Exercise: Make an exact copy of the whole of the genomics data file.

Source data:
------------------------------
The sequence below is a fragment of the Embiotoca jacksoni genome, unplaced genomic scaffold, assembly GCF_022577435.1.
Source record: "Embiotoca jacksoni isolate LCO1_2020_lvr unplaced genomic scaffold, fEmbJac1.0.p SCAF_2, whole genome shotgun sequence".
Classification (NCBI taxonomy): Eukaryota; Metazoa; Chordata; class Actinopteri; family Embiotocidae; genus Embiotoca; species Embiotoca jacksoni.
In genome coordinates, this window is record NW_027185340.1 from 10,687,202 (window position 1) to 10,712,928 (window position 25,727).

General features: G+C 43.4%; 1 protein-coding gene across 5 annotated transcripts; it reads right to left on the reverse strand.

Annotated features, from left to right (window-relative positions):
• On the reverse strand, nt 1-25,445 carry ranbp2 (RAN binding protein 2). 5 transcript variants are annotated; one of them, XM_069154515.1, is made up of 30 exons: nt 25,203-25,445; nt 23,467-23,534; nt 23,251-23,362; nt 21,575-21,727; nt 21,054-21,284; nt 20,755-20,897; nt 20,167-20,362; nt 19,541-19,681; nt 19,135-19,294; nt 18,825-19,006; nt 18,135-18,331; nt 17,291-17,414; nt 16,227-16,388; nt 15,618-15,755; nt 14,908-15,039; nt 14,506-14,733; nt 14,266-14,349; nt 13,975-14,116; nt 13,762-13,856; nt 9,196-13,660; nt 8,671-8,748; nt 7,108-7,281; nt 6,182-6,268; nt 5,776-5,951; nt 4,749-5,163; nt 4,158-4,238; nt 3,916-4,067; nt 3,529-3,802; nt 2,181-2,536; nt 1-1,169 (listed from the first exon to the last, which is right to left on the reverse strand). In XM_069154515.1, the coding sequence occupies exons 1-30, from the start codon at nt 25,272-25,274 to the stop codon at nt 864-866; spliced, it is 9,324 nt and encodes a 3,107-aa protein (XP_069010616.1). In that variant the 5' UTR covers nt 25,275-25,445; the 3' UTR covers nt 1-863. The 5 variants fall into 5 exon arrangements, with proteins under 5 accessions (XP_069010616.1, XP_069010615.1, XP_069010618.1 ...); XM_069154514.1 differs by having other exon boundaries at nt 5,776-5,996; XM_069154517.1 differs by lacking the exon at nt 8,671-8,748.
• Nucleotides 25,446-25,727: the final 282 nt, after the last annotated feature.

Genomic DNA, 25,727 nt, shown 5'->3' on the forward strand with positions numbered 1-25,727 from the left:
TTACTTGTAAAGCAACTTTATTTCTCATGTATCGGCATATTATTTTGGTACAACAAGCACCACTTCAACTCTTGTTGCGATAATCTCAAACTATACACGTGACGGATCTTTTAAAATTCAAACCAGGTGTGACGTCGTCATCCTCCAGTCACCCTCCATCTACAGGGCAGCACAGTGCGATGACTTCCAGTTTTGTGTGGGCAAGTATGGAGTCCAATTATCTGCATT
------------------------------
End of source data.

The sequence below is a fragment of the Embiotoca jacksoni genome, unplaced genomic scaffold, assembly GCF_022577435.1.
Source record: "Embiotoca jacksoni isolate LCO1_2020_lvr unplaced genomic scaffold, fEmbJac1.0.p SCAF_2, whole genome shotgun sequence".
Classification (NCBI taxonomy): Eukaryota; Metazoa; Chordata; class Actinopteri; family Embiotocidae; genus Embiotoca; species Embiotoca jacksoni.
In genome coordinates, this window is record NW_027185340.1 from 10,687,202 (window position 1) to 10,712,928 (window position 25,727).

General features: G+C 43.4%; 1 protein-coding gene across 5 annotated transcripts; it reads right to left on the reverse strand.

Annotated features, from left to right (window-relative positions):
• On the reverse strand, nt 1-25,445 carry ranbp2 (RAN binding protein 2). 5 transcript variants are annotated; one of them, XM_069154515.1, is made up of 30 exons: nt 25,203-25,445; nt 23,467-23,534; nt 23,251-23,362; nt 21,575-21,727; nt 21,054-21,284; nt 20,755-20,897; nt 20,167-20,362; nt 19,541-19,681; nt 19,135-19,294; nt 18,825-19,006; nt 18,135-18,331; nt 17,291-17,414; nt 16,227-16,388; nt 15,618-15,755; nt 14,908-15,039; nt 14,506-14,733; nt 14,266-14,349; nt 13,975-14,116; nt 13,762-13,856; nt 9,196-13,660; nt 8,671-8,748; nt 7,108-7,281; nt 6,182-6,268; nt 5,776-5,951; nt 4,749-5,163; nt 4,158-4,238; nt 3,916-4,067; nt 3,529-3,802; nt 2,181-2,536; nt 1-1,169 (listed from the first exon to the last, which is right to left on the reverse strand). In XM_069154515.1, the coding sequence occupies exons 1-30, from the start codon at nt 25,272-25,274 to the stop codon at nt 864-866; spliced, it is 9,324 nt and encodes a 3,107-aa protein (XP_069010616.1). In that variant the 5' UTR covers nt 25,275-25,445; the 3' UTR covers nt 1-863. The 5 variants fall into 5 exon arrangements, with proteins under 5 accessions (XP_069010616.1, XP_069010615.1, XP_069010618.1 ...); XM_069154514.1 differs by having other exon boundaries at nt 5,776-5,996; XM_069154517.1 differs by lacking the exon at nt 8,671-8,748.
• Nucleotides 25,446-25,727: the final 282 nt, after the last annotated feature.

Genomic DNA, 25,727 nt, shown 5'->3' on the forward strand with positions numbered 1-25,727 from the left:
TTACTTGTAAAGCAACTTTATTTCTCATGTATCGGCATATTATTTTGGTACAACAAGCACCACTTCAACTCTTGTTGCGATAATCTCAAACTATACACGTGACGGATCTTTTAAAATTCAAACCAGGTGTGACGTCGTCATCCTCCAGTCACCCTCCATCTACAGGGCAGCACAGTGCGATGACTTCCAGTTTTGTGTGGGCAAGTATGGAGTCCAATTATCTGCATT